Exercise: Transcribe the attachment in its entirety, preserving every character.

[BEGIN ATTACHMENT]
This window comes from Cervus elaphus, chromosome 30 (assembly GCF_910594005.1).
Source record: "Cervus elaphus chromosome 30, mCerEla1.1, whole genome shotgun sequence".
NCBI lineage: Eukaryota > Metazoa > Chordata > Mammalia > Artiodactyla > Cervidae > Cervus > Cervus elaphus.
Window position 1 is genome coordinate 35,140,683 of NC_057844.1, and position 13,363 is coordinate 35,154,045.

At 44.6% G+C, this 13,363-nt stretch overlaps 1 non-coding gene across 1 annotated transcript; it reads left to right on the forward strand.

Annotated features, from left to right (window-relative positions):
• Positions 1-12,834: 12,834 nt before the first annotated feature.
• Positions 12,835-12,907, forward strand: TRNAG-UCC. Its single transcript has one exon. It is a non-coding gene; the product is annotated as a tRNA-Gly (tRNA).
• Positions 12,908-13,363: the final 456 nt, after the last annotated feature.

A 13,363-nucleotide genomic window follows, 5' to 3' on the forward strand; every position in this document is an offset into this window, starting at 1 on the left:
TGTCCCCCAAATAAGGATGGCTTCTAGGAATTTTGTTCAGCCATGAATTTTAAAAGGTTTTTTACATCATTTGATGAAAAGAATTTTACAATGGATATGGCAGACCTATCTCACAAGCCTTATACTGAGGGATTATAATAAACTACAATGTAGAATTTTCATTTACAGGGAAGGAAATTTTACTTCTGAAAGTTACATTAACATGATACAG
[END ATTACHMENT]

This window comes from Cervus elaphus, chromosome 30 (assembly GCF_910594005.1).
Source record: "Cervus elaphus chromosome 30, mCerEla1.1, whole genome shotgun sequence".
NCBI lineage: Eukaryota > Metazoa > Chordata > Mammalia > Artiodactyla > Cervidae > Cervus > Cervus elaphus.
Window position 1 is genome coordinate 35,140,683 of NC_057844.1, and position 13,363 is coordinate 35,154,045.

At 44.6% G+C, this 13,363-nt stretch overlaps 1 non-coding gene across 1 annotated transcript; it reads left to right on the forward strand.

Annotated features, from left to right (window-relative positions):
• Positions 1-12,834: 12,834 nt before the first annotated feature.
• Positions 12,835-12,907, forward strand: TRNAG-UCC. Its single transcript has one exon. It is a non-coding gene; the product is annotated as a tRNA-Gly (tRNA).
• Positions 12,908-13,363: the final 456 nt, after the last annotated feature.

A 13,363-nucleotide genomic window follows, 5' to 3' on the forward strand; every position in this document is an offset into this window, starting at 1 on the left:
TGTCCCCCAAATAAGGATGGCTTCTAGGAATTTTGTTCAGCCATGAATTTTAAAAGGTTTTTTACATCATTTGATGAAAAGAATTTTACAATGGATATGGCAGACCTATCTCACAAGCCTTATACTGAGGGATTATAATAAACTACAATGTAGAATTTTCATTTACAGGGAAGGAAATTTTACTTCTGAAAGTTACATTAACATGATACAG